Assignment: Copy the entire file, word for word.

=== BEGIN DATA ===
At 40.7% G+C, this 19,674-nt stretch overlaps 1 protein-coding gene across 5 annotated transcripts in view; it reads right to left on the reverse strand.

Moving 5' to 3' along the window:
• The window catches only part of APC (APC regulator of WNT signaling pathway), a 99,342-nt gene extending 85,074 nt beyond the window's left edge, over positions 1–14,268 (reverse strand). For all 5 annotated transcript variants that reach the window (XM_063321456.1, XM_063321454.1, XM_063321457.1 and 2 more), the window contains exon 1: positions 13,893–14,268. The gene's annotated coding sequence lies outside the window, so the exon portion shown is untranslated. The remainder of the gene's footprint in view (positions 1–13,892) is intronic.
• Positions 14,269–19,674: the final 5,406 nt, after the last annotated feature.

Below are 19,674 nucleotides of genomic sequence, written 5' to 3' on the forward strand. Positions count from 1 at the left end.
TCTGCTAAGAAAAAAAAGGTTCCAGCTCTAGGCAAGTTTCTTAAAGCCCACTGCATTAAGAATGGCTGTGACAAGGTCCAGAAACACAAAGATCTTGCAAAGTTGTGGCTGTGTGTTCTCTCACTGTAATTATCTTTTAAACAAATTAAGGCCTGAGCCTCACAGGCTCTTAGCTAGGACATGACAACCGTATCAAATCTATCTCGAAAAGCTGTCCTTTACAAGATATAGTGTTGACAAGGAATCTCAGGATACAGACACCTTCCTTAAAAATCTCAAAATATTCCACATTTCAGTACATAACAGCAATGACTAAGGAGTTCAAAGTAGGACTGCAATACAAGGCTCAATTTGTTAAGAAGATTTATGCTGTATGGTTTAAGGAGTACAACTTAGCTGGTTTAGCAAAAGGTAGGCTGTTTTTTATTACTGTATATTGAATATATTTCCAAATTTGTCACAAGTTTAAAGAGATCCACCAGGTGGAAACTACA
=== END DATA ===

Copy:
At 40.7% G+C, this 19,674-nt stretch overlaps 1 protein-coding gene across 5 annotated transcripts in view; it reads right to left on the reverse strand.

Moving 5' to 3' along the window:
• The window catches only part of APC (APC regulator of WNT signaling pathway), a 99,342-nt gene extending 85,074 nt beyond the window's left edge, over positions 1–14,268 (reverse strand). For all 5 annotated transcript variants that reach the window (XM_063321456.1, XM_063321454.1, XM_063321457.1 and 2 more), the window contains exon 1: positions 13,893–14,268. The gene's annotated coding sequence lies outside the window, so the exon portion shown is untranslated. The remainder of the gene's footprint in view (positions 1–13,892) is intronic.
• Positions 14,269–19,674: the final 5,406 nt, after the last annotated feature.

Below are 19,674 nucleotides of genomic sequence, written 5' to 3' on the forward strand. Positions count from 1 at the left end.
TCTGCTAAGAAAAAAAAGGTTCCAGCTCTAGGCAAGTTTCTTAAAGCCCACTGCATTAAGAATGGCTGTGACAAGGTCCAGAAACACAAAGATCTTGCAAAGTTGTGGCTGTGTGTTCTCTCACTGTAATTATCTTTTAAACAAATTAAGGCCTGAGCCTCACAGGCTCTTAGCTAGGACATGACAACCGTATCAAATCTATCTCGAAAAGCTGTCCTTTACAAGATATAGTGTTGACAAGGAATCTCAGGATACAGACACCTTCCTTAAAAATCTCAAAATATTCCACATTTCAGTACATAACAGCAATGACTAAGGAGTTCAAAGTAGGACTGCAATACAAGGCTCAATTTGTTAAGAAGATTTATGCTGTATGGTTTAAGGAGTACAACTTAGCTGGTTTAGCAAAAGGTAGGCTGTTTTTTATTACTGTATATTGAATATATTTCCAAATTTGTCACAAGTTTAAAGAGATCCACCAGGTGGAAACTACA